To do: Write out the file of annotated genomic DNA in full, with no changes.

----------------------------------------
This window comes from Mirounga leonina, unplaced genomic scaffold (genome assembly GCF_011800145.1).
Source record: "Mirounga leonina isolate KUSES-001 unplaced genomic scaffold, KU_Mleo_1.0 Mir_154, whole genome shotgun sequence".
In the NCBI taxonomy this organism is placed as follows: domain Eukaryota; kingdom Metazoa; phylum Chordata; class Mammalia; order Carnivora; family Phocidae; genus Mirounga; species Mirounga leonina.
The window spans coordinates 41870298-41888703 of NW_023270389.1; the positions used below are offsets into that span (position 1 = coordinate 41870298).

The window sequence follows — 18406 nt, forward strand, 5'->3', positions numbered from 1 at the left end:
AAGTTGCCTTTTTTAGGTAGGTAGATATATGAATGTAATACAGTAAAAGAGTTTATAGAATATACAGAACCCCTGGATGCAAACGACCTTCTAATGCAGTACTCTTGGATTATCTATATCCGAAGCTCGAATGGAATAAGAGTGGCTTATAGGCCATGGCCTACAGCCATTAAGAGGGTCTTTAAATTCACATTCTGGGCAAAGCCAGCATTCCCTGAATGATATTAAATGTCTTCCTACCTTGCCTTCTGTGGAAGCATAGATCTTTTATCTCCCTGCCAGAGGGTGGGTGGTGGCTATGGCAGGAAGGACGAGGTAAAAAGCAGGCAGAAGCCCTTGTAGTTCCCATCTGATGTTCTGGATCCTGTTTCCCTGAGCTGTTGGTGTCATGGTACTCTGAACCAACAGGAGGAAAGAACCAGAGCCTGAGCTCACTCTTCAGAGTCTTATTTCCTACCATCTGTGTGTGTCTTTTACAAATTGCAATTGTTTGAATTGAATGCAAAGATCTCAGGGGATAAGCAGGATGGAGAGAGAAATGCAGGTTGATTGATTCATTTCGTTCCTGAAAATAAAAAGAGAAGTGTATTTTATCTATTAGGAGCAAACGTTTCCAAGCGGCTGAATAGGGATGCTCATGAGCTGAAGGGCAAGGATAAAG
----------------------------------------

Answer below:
This window comes from Mirounga leonina, unplaced genomic scaffold (genome assembly GCF_011800145.1).
Source record: "Mirounga leonina isolate KUSES-001 unplaced genomic scaffold, KU_Mleo_1.0 Mir_154, whole genome shotgun sequence".
In the NCBI taxonomy this organism is placed as follows: domain Eukaryota; kingdom Metazoa; phylum Chordata; class Mammalia; order Carnivora; family Phocidae; genus Mirounga; species Mirounga leonina.
The window spans coordinates 41870298-41888703 of NW_023270389.1; the positions used below are offsets into that span (position 1 = coordinate 41870298).

The window sequence follows — 18406 nt, forward strand, 5'->3', positions numbered from 1 at the left end:
AAGTTGCCTTTTTTAGGTAGGTAGATATATGAATGTAATACAGTAAAAGAGTTTATAGAATATACAGAACCCCTGGATGCAAACGACCTTCTAATGCAGTACTCTTGGATTATCTATATCCGAAGCTCGAATGGAATAAGAGTGGCTTATAGGCCATGGCCTACAGCCATTAAGAGGGTCTTTAAATTCACATTCTGGGCAAAGCCAGCATTCCCTGAATGATATTAAATGTCTTCCTACCTTGCCTTCTGTGGAAGCATAGATCTTTTATCTCCCTGCCAGAGGGTGGGTGGTGGCTATGGCAGGAAGGACGAGGTAAAAAGCAGGCAGAAGCCCTTGTAGTTCCCATCTGATGTTCTGGATCCTGTTTCCCTGAGCTGTTGGTGTCATGGTACTCTGAACCAACAGGAGGAAAGAACCAGAGCCTGAGCTCACTCTTCAGAGTCTTATTTCCTACCATCTGTGTGTGTCTTTTACAAATTGCAATTGTTTGAATTGAATGCAAAGATCTCAGGGGATAAGCAGGATGGAGAGAGAAATGCAGGTTGATTGATTCATTTCGTTCCTGAAAATAAAAAGAGAAGTGTATTTTATCTATTAGGAGCAAACGTTTCCAAGCGGCTGAATAGGGATGCTCATGAGCTGAAGGGCAAGGATAAAG